Tuesday, September 4, 2007

Rain or Shine, Dusk 'till Dawn, Dust or Bust

Lumia Grande was unstoppable, a real trooper. A true burner to the core. We are so proud. More photos on Flickr. More details to come ...

Tuesday, August 21, 2007

Back Hatch Mural

The plaque in the center reads:
Lumia Grande is an ode to the inventor of lumia art, Thomas Wilfred (1889-1968). The term “lumia” was coined by Wilfred to declare light as a formal and official art form of it’s own. He created the Clavilux (also known as colour organs), as large scale projection machines and performed concerts for the public starting in the 1920’s. The Clavilux created fluid streams of slowly metamorphosing color that has been described as “cosmos in a box”. These early works are considered to be the inspiration for modern psychedelic light shows. Wilfred went on to found the Art Institute of Light of New York, and is said to have co-founded a group called the Promethians who were “dedicated to exploring spiritual matters through modern artistic expression.”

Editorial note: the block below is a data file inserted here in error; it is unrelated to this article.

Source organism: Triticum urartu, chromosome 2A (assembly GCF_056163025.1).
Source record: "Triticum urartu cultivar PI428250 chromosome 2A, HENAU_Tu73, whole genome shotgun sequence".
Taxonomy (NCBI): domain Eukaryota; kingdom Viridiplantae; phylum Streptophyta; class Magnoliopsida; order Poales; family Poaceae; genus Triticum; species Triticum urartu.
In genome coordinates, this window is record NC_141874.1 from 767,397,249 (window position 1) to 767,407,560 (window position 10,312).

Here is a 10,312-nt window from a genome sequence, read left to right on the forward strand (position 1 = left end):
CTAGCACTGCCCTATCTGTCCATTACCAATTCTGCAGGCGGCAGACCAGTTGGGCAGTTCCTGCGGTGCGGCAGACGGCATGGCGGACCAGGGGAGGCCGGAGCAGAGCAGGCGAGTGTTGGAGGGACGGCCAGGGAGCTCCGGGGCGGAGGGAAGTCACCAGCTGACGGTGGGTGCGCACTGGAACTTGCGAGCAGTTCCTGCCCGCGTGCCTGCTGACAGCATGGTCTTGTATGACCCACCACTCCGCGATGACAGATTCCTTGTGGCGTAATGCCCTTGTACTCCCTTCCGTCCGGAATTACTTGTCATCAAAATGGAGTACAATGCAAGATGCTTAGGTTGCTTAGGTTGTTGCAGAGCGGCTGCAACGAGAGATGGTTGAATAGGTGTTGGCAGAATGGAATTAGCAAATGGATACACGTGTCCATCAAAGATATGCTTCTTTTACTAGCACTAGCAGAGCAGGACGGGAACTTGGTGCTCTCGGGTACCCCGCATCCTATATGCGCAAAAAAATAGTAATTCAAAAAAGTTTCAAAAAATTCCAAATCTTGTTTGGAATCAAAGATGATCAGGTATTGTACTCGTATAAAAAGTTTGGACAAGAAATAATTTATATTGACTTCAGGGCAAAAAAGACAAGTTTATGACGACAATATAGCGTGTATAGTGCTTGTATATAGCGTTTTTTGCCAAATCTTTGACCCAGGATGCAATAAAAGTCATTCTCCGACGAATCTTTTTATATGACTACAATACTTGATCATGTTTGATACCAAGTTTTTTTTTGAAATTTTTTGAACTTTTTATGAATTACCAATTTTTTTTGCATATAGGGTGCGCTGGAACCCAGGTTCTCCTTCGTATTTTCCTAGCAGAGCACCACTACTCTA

In this example of lumia art, Lumia Grande stores light from the sun over the period of day and uses that energy at night to sculpt random compositions of color, forms and shapes that change slowly over time. It’s this idea, the dimension of time defined by light, that provides a unique experience which slows our pace and invites us to explore and surrender to the visions before us.

Sunday, August 19, 2007

First Glimpses

Lumia Grande is looking forward to your visit. This still photo taken in the dark doesn't quite do the colors justice, but it gives you a good idea of what she looks like.


Hmmm...we need to rethink the box that houses the lights. This thermometer only goes to 220.

Tuesday, August 14, 2007

Keep it simple

Oh the joys of defeat. The mural will not be happening for Burning Man this year. Put simply, we do not have time. Everything else (of course) has taken longer than expected.